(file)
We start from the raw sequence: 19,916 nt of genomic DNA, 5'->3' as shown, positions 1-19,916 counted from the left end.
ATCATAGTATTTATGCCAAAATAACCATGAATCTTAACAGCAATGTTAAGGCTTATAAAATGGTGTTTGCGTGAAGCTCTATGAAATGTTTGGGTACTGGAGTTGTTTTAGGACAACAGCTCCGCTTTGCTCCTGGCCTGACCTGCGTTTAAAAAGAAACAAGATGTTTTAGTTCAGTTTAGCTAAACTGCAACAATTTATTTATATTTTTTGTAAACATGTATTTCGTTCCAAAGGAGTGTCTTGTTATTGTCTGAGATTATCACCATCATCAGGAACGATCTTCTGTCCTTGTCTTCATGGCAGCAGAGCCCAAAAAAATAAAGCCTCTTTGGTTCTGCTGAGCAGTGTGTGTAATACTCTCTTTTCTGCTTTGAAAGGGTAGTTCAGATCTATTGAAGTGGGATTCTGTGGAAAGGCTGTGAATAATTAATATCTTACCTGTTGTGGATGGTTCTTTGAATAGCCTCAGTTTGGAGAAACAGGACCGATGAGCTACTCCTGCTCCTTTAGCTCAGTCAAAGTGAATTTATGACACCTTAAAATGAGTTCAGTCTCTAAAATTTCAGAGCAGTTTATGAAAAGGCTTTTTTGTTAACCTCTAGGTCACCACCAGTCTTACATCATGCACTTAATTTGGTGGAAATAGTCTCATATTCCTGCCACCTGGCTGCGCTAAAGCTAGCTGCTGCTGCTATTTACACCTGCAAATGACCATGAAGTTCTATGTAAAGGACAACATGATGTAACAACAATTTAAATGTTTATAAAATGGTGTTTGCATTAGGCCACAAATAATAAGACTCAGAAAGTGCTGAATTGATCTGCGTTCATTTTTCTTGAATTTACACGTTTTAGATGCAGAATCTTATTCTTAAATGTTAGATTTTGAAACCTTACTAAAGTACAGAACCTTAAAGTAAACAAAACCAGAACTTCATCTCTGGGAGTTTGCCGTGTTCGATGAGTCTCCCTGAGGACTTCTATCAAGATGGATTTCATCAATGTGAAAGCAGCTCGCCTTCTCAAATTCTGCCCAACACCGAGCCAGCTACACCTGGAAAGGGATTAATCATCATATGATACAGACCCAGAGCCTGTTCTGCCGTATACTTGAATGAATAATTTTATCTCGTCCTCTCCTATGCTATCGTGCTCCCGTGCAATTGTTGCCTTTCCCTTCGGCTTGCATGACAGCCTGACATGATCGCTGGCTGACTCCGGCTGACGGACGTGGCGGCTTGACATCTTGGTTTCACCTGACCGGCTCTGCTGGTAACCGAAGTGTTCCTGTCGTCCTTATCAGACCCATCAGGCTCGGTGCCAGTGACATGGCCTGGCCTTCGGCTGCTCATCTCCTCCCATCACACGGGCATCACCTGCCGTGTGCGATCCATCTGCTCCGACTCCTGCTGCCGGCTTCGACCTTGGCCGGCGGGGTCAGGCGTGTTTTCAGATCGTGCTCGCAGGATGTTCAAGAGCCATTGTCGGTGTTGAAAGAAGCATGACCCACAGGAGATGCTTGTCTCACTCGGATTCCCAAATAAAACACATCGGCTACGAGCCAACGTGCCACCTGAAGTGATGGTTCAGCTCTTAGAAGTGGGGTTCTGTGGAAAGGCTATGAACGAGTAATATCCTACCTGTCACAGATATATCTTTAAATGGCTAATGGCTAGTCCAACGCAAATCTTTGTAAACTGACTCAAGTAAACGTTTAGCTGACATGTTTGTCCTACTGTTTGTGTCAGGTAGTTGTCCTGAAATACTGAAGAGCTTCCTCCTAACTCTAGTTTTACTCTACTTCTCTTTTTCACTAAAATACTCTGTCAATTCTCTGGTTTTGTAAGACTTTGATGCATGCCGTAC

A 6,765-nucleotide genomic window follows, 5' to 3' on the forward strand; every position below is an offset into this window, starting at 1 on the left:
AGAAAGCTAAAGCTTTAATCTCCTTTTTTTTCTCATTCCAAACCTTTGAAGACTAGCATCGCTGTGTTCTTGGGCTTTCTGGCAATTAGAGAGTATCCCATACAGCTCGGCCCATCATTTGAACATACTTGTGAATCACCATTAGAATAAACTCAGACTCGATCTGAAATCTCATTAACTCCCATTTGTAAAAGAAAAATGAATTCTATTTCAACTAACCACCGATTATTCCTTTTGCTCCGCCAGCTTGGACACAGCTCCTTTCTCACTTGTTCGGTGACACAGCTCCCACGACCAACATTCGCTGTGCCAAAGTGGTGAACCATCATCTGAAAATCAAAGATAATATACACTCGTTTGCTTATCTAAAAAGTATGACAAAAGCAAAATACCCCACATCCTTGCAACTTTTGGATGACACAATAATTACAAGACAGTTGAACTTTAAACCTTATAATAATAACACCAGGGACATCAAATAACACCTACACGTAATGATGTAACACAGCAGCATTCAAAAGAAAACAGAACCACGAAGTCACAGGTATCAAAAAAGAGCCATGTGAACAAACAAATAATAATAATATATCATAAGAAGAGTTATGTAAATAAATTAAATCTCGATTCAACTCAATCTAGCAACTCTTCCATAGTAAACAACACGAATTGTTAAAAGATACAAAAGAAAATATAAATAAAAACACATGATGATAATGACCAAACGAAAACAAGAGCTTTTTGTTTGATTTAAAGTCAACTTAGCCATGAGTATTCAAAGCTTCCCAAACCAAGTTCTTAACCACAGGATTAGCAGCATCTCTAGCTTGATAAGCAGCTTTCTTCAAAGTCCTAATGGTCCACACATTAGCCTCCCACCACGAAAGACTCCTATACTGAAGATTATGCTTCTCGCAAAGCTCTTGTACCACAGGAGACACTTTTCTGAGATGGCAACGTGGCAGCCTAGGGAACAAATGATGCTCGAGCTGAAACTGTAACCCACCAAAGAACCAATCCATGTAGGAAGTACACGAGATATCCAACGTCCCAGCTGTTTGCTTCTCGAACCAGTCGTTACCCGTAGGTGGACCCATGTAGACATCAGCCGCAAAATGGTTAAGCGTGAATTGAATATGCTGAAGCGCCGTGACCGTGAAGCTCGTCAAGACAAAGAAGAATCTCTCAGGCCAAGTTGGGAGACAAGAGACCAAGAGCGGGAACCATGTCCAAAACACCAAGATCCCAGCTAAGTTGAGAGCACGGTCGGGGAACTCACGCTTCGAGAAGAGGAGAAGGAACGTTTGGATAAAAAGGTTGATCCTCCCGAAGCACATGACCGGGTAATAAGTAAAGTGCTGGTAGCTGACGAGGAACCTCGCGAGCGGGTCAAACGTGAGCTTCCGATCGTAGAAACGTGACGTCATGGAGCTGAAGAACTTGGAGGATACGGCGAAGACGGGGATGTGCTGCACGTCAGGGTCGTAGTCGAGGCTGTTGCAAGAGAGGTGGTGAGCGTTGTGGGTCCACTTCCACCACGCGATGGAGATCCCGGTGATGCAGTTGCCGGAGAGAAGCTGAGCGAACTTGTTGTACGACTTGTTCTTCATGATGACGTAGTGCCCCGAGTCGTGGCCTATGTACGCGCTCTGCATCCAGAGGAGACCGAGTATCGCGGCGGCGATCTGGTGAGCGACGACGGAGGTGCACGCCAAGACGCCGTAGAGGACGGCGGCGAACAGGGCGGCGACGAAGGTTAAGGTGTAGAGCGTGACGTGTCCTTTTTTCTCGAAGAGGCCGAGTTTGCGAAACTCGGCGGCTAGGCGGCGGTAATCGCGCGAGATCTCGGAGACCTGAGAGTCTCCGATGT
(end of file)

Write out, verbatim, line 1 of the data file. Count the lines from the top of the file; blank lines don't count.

We start from the raw sequence: 19,916 nt of genomic DNA, 5'->3' as shown, positions 1-19,916 counted from the left end.